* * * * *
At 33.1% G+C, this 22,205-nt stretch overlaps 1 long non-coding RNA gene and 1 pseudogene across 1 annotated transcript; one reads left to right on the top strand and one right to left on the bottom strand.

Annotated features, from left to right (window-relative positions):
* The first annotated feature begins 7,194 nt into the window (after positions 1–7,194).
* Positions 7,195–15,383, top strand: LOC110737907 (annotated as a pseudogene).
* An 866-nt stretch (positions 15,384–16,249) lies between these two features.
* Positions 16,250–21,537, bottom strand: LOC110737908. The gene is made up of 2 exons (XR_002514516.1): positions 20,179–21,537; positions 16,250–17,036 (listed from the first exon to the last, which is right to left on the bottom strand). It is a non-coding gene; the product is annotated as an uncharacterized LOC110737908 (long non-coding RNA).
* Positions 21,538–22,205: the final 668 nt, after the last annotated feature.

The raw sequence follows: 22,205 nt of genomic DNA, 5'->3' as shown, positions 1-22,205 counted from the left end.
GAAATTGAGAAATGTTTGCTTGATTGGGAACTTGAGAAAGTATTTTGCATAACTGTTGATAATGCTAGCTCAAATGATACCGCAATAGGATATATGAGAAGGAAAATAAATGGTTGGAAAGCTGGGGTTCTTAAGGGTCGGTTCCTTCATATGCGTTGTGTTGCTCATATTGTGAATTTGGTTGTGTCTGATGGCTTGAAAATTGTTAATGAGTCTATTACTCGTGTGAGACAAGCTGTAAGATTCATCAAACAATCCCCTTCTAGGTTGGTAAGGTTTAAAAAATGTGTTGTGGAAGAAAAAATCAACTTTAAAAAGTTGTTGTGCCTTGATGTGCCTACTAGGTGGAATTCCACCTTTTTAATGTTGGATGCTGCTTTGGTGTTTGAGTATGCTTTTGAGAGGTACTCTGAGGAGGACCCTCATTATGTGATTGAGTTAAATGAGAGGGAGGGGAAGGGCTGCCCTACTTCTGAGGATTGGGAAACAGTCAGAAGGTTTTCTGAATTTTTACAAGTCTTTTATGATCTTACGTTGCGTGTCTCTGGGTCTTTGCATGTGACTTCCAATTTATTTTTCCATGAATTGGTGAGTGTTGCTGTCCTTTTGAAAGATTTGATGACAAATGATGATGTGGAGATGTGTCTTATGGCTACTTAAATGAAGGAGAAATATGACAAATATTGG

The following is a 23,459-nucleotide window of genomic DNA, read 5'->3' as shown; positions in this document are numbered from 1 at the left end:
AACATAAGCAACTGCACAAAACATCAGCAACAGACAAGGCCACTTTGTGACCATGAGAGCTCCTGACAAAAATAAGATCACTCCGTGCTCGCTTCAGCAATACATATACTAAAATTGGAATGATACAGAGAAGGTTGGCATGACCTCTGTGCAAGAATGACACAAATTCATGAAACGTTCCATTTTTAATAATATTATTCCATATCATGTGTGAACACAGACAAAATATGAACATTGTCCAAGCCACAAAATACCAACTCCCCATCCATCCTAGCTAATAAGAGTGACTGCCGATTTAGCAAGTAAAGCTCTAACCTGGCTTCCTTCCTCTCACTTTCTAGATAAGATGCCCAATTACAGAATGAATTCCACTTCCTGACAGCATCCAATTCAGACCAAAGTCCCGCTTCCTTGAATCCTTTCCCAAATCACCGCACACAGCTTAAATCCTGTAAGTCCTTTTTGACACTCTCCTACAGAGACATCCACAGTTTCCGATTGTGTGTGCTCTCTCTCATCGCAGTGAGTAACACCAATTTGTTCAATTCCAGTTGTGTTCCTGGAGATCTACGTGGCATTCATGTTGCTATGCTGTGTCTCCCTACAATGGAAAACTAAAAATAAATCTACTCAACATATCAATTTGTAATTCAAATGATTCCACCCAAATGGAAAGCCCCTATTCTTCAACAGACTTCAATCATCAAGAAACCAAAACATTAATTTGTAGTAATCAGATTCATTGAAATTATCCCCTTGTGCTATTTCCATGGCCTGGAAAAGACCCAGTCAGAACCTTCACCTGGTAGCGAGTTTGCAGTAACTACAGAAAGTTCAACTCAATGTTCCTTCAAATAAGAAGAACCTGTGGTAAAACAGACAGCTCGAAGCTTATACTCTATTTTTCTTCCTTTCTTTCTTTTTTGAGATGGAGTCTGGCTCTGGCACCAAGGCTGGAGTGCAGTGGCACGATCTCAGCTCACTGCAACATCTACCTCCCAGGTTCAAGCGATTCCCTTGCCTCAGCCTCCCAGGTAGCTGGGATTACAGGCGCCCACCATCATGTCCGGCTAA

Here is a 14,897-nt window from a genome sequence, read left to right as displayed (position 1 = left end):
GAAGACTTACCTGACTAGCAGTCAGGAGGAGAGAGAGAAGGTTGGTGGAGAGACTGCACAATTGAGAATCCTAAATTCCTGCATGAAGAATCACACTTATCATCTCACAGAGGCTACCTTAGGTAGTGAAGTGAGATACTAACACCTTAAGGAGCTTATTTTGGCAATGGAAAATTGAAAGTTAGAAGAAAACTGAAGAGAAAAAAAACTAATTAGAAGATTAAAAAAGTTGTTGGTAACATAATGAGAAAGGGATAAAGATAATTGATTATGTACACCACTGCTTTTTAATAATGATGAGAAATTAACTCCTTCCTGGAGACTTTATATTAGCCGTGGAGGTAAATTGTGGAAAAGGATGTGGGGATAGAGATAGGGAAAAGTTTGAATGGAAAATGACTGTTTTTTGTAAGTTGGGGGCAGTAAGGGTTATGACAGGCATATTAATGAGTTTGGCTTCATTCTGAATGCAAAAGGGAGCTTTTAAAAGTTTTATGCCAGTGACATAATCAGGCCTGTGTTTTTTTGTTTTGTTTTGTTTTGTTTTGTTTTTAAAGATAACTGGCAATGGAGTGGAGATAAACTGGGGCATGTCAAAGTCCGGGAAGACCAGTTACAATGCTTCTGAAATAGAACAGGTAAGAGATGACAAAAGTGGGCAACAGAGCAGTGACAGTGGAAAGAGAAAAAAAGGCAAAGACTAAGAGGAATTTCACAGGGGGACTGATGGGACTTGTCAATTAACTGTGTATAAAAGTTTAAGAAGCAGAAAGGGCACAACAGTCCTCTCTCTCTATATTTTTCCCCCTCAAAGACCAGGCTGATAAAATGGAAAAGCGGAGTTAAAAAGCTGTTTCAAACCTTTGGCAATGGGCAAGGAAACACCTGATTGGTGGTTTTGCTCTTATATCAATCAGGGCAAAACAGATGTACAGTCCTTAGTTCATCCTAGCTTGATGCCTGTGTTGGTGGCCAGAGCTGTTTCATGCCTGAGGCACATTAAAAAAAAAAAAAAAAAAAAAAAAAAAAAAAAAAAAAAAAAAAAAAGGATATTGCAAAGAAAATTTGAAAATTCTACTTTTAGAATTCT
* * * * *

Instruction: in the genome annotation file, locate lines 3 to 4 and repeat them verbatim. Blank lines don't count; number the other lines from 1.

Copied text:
* The first annotated feature begins 7,194 nt into the window (after positions 1–7,194).
* Positions 7,195–15,383, top strand: LOC110737907 (annotated as a pseudogene).